Rep. David Simpson of Longview, Tx., introduced the measure to the House State Affairs Committee while testifying about a problem that air passengers have long complained about: invasive pat-downs by Transportation Security Administration officers.
“The problem is this effort at security is really treating travelers, innocent people, as criminal suspects and making them submit to unreasonable, very intrusive searches,” he told AP, adding that security agents are commonly “violating peoples’ most sacred areas of their bodies”.
As full-body scanners continue to replace traditional metal detectors, many passengers choose to undergo a pat-down rather than let the millimeter wave scanners undress them with electromagnetic radiation.
Simpson said that travelers often feel uncomfortable with the full-body scanners that “basically allow people to be viewed naked,” and have no other choice than to succumb to a body pat-down.
“Citizens are being humiliated, and the most private areas of their bodies are being touched,” the Republican lawmakers told the committee on Wednesday.
To combat the nature of the invasive pat-downs, Simpson has introduced House Bill 80, which prohibits law enforcement or government agents from searching a traveler’s genital regions without probable cause – or else face a misdemeanor charge.
“If it’s not a probable cause, they go to jail,” he told the House State Affairs Committee. After Simpson’s 45-minute testimony, the bill remained pending, indicating that the committee may want further evidence or witness testimonies before moving the bill along to the House.
“I’m hopeful,” Simpson told KETK, an NBC affiliate, after his testimony. “I think there’s definitely some support on the committee – I don’t know how widespread.”
The lawmaker had previously introduced a similar bill in the Texas legislature, only to have it die out shortly thereafter. The 2011 version of the bill banned TSA officers from touching travelers’ genital regions, while the 2013 version bans them from “intentionally” doing so.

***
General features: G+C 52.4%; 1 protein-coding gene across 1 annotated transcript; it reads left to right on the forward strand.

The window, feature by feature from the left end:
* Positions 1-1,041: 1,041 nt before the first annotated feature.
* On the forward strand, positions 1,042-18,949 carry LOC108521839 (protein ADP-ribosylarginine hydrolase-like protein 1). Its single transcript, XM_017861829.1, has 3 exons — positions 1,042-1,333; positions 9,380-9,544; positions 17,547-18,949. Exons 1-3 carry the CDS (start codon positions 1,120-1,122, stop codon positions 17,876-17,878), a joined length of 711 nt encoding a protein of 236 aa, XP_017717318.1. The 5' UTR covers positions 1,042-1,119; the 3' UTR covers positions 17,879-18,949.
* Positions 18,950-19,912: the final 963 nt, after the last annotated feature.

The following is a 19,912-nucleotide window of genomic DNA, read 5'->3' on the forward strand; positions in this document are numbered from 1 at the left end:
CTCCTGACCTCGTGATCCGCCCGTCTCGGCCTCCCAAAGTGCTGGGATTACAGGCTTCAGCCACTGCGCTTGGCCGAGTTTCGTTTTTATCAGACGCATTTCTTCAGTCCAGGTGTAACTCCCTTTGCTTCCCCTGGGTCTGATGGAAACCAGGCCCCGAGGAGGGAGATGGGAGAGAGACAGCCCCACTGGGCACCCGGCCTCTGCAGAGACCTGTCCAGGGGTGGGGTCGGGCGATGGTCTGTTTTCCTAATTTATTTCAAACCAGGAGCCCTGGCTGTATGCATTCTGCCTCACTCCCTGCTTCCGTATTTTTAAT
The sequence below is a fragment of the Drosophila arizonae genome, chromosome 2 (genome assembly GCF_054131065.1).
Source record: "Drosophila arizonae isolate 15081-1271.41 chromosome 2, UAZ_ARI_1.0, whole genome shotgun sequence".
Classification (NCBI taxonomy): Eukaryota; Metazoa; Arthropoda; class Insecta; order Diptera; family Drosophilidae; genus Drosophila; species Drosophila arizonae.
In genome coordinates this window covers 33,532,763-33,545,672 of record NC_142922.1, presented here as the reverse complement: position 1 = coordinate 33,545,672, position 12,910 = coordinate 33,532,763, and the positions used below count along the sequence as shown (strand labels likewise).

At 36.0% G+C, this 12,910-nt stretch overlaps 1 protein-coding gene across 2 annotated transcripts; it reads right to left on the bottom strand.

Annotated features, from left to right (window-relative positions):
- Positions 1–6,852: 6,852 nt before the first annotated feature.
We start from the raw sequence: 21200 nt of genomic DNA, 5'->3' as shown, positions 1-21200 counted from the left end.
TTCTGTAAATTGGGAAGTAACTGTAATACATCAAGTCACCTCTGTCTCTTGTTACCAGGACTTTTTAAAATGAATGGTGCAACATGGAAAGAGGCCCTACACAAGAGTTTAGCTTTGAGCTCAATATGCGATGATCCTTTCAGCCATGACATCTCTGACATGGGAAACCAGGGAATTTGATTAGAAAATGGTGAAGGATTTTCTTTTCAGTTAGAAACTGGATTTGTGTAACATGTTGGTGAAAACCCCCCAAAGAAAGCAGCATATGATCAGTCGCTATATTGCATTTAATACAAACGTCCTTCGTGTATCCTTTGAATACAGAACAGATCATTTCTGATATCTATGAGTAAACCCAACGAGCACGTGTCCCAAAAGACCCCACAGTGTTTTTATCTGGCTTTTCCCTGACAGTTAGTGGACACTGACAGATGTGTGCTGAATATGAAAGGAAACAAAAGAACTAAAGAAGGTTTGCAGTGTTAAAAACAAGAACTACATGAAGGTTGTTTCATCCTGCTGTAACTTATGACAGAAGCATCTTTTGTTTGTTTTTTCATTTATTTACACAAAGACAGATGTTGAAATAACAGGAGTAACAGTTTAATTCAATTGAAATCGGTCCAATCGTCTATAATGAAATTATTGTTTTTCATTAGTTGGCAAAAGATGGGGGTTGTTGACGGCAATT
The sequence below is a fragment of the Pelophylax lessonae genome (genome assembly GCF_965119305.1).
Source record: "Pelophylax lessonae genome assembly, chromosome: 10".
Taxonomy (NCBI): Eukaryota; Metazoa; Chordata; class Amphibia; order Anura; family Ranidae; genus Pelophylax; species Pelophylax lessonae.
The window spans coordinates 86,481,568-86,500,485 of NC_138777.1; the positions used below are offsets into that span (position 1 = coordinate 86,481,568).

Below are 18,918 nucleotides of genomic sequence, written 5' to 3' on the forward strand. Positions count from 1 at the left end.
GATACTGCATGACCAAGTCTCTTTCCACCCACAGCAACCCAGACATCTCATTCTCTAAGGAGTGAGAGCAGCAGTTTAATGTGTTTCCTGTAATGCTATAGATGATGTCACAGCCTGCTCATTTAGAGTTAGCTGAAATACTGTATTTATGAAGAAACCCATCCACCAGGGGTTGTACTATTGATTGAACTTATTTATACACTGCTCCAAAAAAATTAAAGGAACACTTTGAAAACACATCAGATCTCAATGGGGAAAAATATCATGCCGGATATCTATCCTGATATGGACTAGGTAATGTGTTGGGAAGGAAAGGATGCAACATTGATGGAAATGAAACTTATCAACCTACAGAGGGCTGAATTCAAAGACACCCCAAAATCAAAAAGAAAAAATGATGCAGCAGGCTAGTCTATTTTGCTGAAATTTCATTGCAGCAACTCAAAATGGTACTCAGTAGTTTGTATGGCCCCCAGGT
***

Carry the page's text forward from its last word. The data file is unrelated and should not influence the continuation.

The 2011 anti-groping bill passed the House, but federal officials then began to threaten the legislature, claiming they would shut down all Texas airports if TSA officers could so easily face criminal charges and jail time.
Although the new bill is softer and could allow officers to argue that an intentional violation was ‘incidental’, Simpson said it is still necessary. Texas official repression laws already prohibit groping by airport screeners, but this bill would further lay out the restrictions to officers of an agency that routinely violates travelers.
“It’s not only offensive, it’s insane,” Simpson told the committee, while telling the story of a wounded Texas military veteran who was forced to remove his prosthetic legs while undergoing TSA’s security screening. The double-amputee described his experience as “humiliating” and painful, especially when a TSA officer asked the Marine to stand up and walk around – despite the fact that he had no legs.
Simpson also provided members of the committee with several photographs of invasive pat-downs conducted by the TSA.
“Some of [the officers] seem to be enjoying the groping,” Rep. Harvey Hilderbran (R-Kerrville) said while looking at the images. Last time he introduced the measure, Simpson even included photographs of TSA officers groping young children and searching the diapers of babies.
Some members of the committee believe the current version has a much greater chance of passing in the legislature than the previous bill, but that if the federal government threatens to shut down state airports, it probably won’t stand a chance.
If airports are shut down, “you destroy the Texas economy, you destroy our business growth. We would be paralyzed,” Rep. Rene Olivera (D-Brownsville) said during the testimony.
While both Democratic and Republican Texas lawmakers admitted the logic of banning invasive pat-downs, the bill’s fate also largely depends on the federal government’s reaction to its re-introduction.